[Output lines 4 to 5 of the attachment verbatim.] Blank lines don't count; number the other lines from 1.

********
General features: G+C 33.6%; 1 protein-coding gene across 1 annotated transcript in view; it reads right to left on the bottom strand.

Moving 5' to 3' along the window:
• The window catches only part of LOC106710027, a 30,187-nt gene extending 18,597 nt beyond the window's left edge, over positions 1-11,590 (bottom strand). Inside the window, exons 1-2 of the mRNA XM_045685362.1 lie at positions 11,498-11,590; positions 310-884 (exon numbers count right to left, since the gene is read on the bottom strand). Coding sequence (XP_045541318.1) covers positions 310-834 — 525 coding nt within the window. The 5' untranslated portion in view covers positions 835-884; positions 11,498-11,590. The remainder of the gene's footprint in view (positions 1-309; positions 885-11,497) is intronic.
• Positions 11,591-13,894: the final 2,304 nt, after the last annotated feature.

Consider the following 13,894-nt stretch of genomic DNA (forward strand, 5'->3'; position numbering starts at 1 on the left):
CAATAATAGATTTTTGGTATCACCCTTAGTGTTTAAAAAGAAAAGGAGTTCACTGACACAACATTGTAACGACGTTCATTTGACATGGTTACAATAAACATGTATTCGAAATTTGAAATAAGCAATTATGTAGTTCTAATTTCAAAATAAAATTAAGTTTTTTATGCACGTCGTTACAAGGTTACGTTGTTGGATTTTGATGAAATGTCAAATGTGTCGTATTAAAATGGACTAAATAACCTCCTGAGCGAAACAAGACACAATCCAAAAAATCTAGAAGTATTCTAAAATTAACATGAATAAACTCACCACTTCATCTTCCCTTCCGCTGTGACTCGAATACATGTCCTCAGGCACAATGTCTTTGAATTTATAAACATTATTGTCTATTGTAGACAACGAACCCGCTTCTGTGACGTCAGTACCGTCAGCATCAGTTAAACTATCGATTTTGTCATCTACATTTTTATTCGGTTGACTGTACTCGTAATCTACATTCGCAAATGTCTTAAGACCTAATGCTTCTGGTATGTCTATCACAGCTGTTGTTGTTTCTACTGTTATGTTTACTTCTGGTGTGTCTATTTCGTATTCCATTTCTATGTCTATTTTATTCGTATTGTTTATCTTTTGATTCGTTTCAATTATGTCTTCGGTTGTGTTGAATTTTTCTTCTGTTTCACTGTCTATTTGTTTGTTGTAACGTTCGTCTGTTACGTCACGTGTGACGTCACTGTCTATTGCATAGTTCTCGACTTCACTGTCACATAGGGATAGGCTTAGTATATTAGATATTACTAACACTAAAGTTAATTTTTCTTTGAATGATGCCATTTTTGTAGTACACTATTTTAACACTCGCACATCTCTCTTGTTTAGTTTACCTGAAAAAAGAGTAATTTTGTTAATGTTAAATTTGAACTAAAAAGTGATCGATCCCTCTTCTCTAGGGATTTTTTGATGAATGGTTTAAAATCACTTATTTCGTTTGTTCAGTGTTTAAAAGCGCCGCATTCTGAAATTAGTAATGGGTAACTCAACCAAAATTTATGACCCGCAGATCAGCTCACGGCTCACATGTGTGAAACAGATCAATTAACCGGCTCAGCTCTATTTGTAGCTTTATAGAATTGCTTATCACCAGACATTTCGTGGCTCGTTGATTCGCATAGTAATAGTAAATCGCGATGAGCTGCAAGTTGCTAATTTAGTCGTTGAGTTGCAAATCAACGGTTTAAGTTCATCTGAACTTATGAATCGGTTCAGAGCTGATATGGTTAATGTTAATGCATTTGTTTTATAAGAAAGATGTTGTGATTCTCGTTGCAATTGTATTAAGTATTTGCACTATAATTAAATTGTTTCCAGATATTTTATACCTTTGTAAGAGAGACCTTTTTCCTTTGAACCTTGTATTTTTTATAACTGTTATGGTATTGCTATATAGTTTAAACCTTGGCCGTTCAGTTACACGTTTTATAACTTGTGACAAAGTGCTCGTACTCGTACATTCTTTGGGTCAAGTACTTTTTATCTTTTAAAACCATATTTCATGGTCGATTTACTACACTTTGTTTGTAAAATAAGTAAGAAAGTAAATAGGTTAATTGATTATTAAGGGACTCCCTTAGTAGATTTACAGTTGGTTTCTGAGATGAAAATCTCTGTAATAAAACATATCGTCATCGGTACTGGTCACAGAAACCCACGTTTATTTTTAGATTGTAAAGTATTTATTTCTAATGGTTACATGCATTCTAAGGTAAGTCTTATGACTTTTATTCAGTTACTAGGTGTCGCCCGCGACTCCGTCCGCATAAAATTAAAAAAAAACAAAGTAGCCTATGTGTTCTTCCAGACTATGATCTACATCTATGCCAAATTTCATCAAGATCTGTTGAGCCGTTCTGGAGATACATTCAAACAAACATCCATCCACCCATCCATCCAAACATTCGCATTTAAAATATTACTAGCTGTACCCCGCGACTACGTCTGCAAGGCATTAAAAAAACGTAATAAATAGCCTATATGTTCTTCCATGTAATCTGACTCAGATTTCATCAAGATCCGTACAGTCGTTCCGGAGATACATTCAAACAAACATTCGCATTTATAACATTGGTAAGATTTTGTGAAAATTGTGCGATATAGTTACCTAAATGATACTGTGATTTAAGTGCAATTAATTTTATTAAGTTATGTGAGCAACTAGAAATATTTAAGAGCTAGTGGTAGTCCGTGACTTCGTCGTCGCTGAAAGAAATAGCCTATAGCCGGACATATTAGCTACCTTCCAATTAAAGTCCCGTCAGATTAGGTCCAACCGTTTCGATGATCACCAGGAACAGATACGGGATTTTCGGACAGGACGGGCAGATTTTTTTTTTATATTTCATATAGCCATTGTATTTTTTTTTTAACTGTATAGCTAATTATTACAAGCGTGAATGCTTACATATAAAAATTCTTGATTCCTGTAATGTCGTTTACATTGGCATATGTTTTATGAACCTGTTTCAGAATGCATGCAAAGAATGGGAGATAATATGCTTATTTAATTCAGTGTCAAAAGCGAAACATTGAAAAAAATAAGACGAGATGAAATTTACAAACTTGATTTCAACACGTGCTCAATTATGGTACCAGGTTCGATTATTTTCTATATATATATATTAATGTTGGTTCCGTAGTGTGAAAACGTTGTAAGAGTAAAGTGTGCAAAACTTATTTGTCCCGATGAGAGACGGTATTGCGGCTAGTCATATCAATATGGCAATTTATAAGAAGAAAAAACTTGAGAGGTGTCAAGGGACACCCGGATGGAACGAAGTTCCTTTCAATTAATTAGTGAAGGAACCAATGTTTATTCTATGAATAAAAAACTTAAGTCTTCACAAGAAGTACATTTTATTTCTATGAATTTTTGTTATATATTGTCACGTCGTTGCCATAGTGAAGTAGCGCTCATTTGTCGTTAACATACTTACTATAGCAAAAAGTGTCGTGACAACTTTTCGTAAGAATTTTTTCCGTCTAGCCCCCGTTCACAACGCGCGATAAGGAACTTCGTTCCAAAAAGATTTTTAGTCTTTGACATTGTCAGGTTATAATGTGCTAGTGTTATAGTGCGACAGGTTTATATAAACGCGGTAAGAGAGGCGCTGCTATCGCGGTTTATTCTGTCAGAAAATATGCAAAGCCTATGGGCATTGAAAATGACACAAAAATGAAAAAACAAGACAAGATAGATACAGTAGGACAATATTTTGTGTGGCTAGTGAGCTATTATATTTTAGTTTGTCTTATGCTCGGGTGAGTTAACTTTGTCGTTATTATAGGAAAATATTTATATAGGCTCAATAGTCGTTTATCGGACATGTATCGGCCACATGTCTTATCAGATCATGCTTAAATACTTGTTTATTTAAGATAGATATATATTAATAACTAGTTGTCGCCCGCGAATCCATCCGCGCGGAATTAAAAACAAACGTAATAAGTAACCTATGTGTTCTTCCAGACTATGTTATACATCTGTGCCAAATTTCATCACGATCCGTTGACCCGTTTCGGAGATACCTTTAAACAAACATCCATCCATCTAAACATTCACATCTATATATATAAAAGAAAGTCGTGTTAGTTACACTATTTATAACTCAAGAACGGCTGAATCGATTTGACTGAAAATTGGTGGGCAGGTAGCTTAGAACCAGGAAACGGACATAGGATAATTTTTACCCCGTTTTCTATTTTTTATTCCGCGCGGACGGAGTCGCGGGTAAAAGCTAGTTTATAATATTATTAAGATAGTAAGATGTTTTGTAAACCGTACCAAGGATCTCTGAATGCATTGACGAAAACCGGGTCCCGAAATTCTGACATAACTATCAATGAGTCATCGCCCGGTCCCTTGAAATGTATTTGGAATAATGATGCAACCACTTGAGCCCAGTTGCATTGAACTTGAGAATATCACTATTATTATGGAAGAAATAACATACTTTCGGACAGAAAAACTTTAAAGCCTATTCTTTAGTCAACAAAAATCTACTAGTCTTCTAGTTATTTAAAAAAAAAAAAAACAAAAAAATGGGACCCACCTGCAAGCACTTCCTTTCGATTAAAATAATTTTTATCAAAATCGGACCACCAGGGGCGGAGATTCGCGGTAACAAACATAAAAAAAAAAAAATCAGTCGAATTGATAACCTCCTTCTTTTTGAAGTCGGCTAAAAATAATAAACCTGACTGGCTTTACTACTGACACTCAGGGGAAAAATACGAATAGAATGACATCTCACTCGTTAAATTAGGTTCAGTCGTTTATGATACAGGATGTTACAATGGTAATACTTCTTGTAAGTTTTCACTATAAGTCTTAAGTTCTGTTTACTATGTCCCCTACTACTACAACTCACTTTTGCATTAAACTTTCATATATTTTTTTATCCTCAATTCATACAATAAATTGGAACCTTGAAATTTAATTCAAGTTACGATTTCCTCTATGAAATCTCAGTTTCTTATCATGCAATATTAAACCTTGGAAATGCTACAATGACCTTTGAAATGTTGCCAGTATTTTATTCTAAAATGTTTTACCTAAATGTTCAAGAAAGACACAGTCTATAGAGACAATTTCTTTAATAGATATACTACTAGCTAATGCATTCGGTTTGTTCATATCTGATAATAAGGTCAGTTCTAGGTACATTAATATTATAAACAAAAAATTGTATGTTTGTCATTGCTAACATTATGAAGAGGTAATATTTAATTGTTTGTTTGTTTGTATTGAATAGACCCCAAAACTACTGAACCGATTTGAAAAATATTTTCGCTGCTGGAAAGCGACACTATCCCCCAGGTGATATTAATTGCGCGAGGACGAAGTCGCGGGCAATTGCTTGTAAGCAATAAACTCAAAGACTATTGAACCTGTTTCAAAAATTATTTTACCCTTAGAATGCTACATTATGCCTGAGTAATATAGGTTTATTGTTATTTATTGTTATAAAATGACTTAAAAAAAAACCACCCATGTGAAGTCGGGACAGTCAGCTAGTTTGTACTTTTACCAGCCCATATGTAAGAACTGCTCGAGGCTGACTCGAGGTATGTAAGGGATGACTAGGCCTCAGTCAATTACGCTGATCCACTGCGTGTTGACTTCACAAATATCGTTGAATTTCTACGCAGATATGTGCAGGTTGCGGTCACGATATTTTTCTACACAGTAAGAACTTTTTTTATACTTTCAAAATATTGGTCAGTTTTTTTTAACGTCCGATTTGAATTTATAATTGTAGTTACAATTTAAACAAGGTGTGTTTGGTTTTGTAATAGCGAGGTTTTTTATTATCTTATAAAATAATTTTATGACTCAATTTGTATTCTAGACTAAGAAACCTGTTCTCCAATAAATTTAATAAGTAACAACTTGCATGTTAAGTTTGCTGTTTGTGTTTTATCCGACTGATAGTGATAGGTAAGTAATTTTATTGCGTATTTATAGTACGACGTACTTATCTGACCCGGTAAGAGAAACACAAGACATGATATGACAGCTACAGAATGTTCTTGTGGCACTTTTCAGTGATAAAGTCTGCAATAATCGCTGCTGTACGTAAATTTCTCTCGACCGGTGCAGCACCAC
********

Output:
• Positions 11,591-13,894: the final 2,304 nt, after the last annotated feature.

Consider the following 13,894-nt stretch of genomic DNA (forward strand, 5'->3'; position numbering starts at 1 on the left):